Onstage: Divine Performing Arts

Interest in Chinese culture is burgeoning, and the world tour of Divine Performing Arts (DPA) brings some of the country’s ancient artistic forms — such as dance, music and elaborate set visuals — to eager audiences. The New York-based group comes to Mus

Interest in Chinese culture is burgeoning, and the world tour of Divine Performing Arts (DPA) brings some of the country’s ancient artistic forms — such as dance, music and elaborate set visuals — to eager audiences. The New York-based group comes to Music Hall Dec. 23 for a single performance.

Speaking by telephone from a stop in his Minneapolis hometown, DPA’s Master of Ceremonies Jared Madsen says the show essentially embodies 5,000 years of Chinese culture through principles, stories and teachings that spanned generations, at least until Communism took hold in 1949.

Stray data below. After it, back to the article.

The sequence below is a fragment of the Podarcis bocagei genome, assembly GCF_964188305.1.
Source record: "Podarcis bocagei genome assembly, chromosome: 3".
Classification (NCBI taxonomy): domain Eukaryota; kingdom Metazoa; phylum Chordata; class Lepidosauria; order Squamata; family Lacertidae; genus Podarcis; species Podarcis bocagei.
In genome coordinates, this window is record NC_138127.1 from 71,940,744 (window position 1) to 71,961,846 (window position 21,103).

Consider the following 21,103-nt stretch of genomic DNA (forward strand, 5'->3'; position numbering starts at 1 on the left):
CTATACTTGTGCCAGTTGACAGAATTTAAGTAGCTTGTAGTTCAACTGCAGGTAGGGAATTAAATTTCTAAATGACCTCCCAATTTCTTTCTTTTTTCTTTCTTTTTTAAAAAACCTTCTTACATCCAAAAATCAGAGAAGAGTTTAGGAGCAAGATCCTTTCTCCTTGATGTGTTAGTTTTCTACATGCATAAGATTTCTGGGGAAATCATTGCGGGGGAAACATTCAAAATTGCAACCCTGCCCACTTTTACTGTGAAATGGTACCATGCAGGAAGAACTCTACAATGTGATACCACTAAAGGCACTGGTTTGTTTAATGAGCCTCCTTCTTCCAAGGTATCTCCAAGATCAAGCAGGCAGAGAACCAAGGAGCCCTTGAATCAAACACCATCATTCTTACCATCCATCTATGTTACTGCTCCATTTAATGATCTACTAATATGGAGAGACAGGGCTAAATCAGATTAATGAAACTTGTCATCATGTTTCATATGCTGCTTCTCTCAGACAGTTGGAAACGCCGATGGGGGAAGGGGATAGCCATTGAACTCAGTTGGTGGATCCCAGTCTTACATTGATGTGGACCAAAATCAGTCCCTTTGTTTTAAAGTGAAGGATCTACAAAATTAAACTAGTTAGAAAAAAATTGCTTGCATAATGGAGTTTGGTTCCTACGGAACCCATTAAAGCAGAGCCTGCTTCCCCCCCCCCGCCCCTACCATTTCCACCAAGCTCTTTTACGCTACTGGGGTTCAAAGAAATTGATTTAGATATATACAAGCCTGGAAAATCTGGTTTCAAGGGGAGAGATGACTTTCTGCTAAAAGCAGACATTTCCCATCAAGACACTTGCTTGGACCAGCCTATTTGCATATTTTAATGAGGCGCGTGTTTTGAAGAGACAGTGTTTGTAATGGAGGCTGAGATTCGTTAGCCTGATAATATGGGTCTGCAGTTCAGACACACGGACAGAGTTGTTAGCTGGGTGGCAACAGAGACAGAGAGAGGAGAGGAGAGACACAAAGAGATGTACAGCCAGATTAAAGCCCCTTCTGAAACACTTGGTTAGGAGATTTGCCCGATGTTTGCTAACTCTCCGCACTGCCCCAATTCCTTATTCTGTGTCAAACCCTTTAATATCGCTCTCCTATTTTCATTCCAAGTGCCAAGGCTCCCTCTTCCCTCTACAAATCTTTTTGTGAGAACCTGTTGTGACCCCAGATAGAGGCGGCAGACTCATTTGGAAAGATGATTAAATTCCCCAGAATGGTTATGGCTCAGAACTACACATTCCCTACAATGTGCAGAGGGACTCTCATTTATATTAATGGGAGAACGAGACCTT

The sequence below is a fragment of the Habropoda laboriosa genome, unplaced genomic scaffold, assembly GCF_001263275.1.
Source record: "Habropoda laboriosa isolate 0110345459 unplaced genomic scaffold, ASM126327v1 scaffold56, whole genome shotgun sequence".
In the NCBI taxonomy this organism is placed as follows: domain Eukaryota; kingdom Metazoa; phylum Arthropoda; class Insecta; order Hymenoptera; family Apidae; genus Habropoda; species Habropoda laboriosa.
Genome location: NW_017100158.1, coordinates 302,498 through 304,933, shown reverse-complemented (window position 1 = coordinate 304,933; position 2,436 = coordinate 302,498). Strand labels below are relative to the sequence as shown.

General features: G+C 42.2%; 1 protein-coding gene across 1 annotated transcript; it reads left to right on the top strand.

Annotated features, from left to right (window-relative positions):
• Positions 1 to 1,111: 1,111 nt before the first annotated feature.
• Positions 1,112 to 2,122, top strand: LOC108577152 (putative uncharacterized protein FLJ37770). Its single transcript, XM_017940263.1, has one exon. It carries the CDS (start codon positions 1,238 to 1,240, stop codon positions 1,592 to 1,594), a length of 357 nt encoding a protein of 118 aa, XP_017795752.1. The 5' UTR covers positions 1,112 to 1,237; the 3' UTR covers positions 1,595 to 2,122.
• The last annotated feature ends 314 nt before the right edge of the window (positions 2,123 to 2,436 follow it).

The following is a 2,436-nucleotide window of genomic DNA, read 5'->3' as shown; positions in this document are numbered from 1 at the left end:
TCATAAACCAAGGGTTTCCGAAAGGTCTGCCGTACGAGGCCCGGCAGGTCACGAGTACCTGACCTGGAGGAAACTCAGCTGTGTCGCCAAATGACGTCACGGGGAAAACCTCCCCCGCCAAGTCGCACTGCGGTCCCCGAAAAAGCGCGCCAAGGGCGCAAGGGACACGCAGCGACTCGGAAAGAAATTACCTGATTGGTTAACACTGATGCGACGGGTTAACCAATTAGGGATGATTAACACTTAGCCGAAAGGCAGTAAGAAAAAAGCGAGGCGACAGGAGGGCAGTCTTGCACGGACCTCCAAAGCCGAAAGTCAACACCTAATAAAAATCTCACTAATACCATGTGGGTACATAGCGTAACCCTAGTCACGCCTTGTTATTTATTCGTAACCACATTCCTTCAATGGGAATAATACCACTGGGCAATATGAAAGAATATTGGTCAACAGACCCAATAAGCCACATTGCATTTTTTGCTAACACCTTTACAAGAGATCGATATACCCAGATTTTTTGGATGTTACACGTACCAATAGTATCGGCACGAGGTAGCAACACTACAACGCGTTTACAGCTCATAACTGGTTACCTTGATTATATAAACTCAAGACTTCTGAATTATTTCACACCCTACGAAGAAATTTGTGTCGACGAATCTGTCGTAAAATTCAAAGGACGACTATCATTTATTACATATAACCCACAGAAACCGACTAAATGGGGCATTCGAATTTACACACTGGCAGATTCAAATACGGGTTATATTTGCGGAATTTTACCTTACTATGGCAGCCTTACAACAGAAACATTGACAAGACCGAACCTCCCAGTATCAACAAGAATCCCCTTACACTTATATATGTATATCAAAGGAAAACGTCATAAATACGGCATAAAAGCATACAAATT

“We have pieces that span through different dynasties, across different regions, different ethnic groups,” he says. “There’s even different styles of dance, so there’s classical Chinese dance, there’s ethnic dance, there’s folk dance.”

As is expressed in DPA’s name, Madsen says the Chinese view their culture as being a divine one, a culture passed on by the divine — a notion resulting in socio-political conflict. According to Madsen, much of the program contains material you won’t see in China.

Get details, buy tickets and find nearby bars and restaurants here.

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